Life for Stanford Robinson is often unexpected. He rarely knows where his next meal will come from, his next job, even the next place he’ll lay his head. But in all that ambiguity, he knows on Tuesdays at City House, he can get a hot shower.
“If you’re out here on the street, it’s not every day you get to take a shower. Taking a shower – a nice, good shower – is just like stepping into a brand new car,” Robinson said.
Robinson and his friends, Todd Allan and Ageim Brown, were able to get a hot shower and a new attitude at the Streetside Shower courtesy of Lance Olinski of McKinney. Each week, Olinski stages his mobile showers in Plano and McKinney to serve homeless people across the community and offer a chance to get clean.
Olinski said he was first inspired to start Streetside Showers when he interacted with a homeless man at a gas station restroom in his hometown of McKinney.
“There was a homeless gentleman in there and he was washing himself in the sink. He was just so desperate. And my heart just sank, and I really felt like we can do something better,” he said.
Soon after, he connected with the Collin County Homeless Coalition, which told him one of the biggest needs among the homeless was hygiene. Collin County doesn’t have many emergency shelters. Organizations like City House, Samaritan Inn and Shiloh Place offer transitional housing into permanent residency, “but for our street people that are living in tents everyday, they don’t have anywhere to get clean,” he said.
Armed with this new information, he started researching mobile showers. The price tag was $22,000, so he put out a call to donors and private supporters.
“I just started sharing the vision, and people bought into it,” he said. And thanks to church members and community supporters, he started Streetside Showers eight months later.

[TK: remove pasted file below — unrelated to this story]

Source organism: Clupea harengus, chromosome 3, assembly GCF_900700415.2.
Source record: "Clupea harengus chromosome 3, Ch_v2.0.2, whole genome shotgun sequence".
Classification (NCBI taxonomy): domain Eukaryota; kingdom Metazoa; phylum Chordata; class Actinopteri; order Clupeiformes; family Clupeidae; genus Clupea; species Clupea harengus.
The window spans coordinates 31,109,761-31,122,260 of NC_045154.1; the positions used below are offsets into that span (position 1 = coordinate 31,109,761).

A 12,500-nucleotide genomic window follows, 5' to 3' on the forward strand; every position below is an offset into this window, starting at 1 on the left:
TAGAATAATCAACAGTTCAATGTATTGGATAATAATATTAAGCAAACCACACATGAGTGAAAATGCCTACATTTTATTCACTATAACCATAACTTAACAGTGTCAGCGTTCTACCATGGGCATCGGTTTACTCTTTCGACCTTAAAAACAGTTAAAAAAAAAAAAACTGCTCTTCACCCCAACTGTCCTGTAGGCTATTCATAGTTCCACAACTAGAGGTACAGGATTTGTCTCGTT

“It’s a full-restroom shower and it’s completely mobile,” he said, complete with hot water, heaters, air conditioning and a bucket for clothing. Though the buckets are a small addition, they point to a vital component of the Streetside Shower brand: dignity.
“To be clean again makes you feel like you’re human. And I think the bottom line of what we’re doing is we’re trying to restore some dignity,” Olinski said. “And if you have some dignity, it gives you some hope for the next day.”
For many people like Robinson, the Streetside Showers are the only chance at a shower all week. And despite their trials and their woes, when they’re in that shower, all those stresses melt away, if only for a while.
“When you’re out here like this, the things that are important to you are the things most people take for granted,” Robinson said. “So, a cooked meal, a nice hot shower, that’s a luxury. For us, it’s a luxury.”
Right now, he and his friends are staying wherever they can, but every Tuesday from 3-5 p.m., they’ll probably be at City House.
“I know at least once a week, I get a chance to take a shower,” he said.
After the shower, each visitor received some essentials: a toothbrush, toothpaste, chapstick, deodorant, tissue and floss. Women also receive feminine hygiene products and more.
“I want it to be nice. I want it to be clean. It’s not just ‘hurry, get in and get out,’” Olinski said. “Enjoy it. I want them to have an experience because they’re our friends and neighbors.”
Olinski currently stages the showers in McKinney, City House, and he’s working to make an arrangement with the Dallas Public Library. So much of his business is rooted in word-of-mouth, trust and collaboration with other community organizations, so he’s always working to spread the word. As the Streetside Shower schedule expands, Olinski said he hopes to spread more dignity and more showers to people in need.
“I’ve been very blessed in what I have and what I’ve got, and I love being able to meet a need. And when they come out and they say, ‘Thank you,’ that makes my day,” he said.
For information or to find out how to help, visit streetsideshowers.com.